Depending on which side of the pond you hail from, you probably have a strong opinion on which Cadbury chocolate is superior. Americans live for the season when the Cadbury Creme Egg (now actually made by Hershey) is available to provide way more sugar in one sitting than is advisable, while Brits find the Yankee versions of their confectionary too sweet and consider the simple Dairy Milk bar to be perfection. Flickr user andreakw has introduced a third contender: Cadbury Australia, which offers a fairly dazzling array of flavors, from white chocolate (I personally find it an affront to chocolate, but others love it) to Turkish delight. Any Aussies want to compare their Cadbury to the American or British varieties?
American media likes to make fun of other cultures. Stereotypes have been exploited in films like Crocodile Dundee and Rocky IV (along with pretty much any movie that featured Russians in the 1980s) along with television shows such as Outsourced. We tend to tolerate mocking other cultures so long as it’s done lightheartedly or to make America look better. Well, it’s about time that we realized that people from outside the United States like to make fun of us, too. Like these two Brits that visited a Walmart in California.
Apparently, fat Americans (that’s what people call us when we’re not around) enjoy ham and cheese loaves and iced tea by the gallon. Is Walmart an accurate representation of America? Well, in some ways, it kind of is. Just like someone named Liam is an accurate representation of England. Aren’t something like 78% of guys there named Liam?
When it comes to dressing horribly, the British are the best of the worst. According to a survey conducted by TripAdvisor, Brits are the worst-dressed tourists roaming the Continent. According to the Telegraph, the Germans and Americans are next in line when it comes to fashion-challenged tourists. The survey covered several other topics, as well.
The French may be well-dressed, but they are the worst when it comes to checking their emails while they are traveling. 93% of Britons make an attempt to speak the local language while on holiday while 20% of French travelers admitted to making no attempt to do the same.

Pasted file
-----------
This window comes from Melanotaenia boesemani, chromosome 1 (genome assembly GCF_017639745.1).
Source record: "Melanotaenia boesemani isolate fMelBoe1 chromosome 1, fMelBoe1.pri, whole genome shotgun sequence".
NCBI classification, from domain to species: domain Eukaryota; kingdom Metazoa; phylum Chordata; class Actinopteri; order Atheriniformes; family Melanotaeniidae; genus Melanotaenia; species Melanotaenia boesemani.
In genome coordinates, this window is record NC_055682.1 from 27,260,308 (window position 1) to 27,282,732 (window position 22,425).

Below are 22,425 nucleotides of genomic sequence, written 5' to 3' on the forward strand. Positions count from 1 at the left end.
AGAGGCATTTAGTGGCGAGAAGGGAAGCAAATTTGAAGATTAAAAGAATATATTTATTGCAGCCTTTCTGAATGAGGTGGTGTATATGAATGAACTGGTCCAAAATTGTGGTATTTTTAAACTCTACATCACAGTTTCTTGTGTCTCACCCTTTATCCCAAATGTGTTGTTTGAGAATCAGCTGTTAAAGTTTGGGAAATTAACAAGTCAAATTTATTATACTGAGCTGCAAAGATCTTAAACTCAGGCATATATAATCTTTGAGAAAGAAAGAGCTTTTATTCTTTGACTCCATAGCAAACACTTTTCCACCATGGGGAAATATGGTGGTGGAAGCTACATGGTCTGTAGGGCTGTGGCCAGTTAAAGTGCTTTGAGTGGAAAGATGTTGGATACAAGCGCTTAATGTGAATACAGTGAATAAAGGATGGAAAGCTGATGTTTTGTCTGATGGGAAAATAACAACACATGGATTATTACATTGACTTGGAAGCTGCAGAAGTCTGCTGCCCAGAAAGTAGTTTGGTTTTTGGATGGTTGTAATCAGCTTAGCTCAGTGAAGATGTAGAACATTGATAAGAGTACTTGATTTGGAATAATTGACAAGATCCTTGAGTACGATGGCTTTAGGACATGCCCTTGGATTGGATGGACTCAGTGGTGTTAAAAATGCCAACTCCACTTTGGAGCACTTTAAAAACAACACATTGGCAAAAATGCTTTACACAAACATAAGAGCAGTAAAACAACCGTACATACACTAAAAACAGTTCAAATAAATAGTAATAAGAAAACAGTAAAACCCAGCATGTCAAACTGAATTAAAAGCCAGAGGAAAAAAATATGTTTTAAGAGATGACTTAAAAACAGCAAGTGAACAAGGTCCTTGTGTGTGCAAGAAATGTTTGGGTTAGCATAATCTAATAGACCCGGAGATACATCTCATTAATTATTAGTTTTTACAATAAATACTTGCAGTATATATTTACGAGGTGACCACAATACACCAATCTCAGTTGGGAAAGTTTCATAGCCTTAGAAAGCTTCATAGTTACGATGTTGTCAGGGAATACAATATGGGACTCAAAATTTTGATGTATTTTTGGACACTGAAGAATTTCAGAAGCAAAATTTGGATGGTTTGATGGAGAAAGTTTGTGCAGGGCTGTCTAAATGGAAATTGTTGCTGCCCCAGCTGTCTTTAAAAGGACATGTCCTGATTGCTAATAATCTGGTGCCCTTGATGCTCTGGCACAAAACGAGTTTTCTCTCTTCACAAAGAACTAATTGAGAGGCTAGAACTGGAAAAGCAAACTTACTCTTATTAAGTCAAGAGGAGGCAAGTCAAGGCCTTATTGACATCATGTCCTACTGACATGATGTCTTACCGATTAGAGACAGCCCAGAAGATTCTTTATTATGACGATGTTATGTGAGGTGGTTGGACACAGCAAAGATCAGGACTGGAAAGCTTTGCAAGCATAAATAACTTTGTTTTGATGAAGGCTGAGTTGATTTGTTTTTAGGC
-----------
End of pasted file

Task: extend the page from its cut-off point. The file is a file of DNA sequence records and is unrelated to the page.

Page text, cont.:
76% of those poorly-dressed Brits plan to take a summer vacation this year.
A TripAdvisor spokesperson said, ”Despite airline strikes, an uncertain economy and an erupting volcano, it’s reassuring to see British travellers recognising the importance of a summer holiday again.” It’s just a shame that they’re doing so in such horrible outfits.
Ah, holiday flings. My teenage journals account in painstaking detail so many clandestine meetings with various so-called ‘hotties’ on family trips. The ideal hook-up was one straight out of Dirty Dancing; unfortunately, I suspect my own teenage awkwardness was more reminiscent of Napoleon Dynamite. There was always a problem though — the family. Holiday romances were always foiled by having to spend time with the parents, not to mention inevitable embarrassment from a little brother. Still, it makes for good reading material dozens of years later.
My Holidays romances were always the pinnacle of innocence. There was a dance, maybe a small kiss (usually on the cheek) but nothing further. They sure weren’t anything like the holiday flings of today. Case in point: This article talks about how holiday flings are putting young Brits (16 – 24) at risk for a number of STDs, including HIV. Apparently young travellers have some sort of ‘no holds barred’ approach to holiday sex and it’s costing them their health. But guess what kids — it still counts as sex even if you do it in a foreign country.
My, how the times have changed. Or maybe I’m just a prude.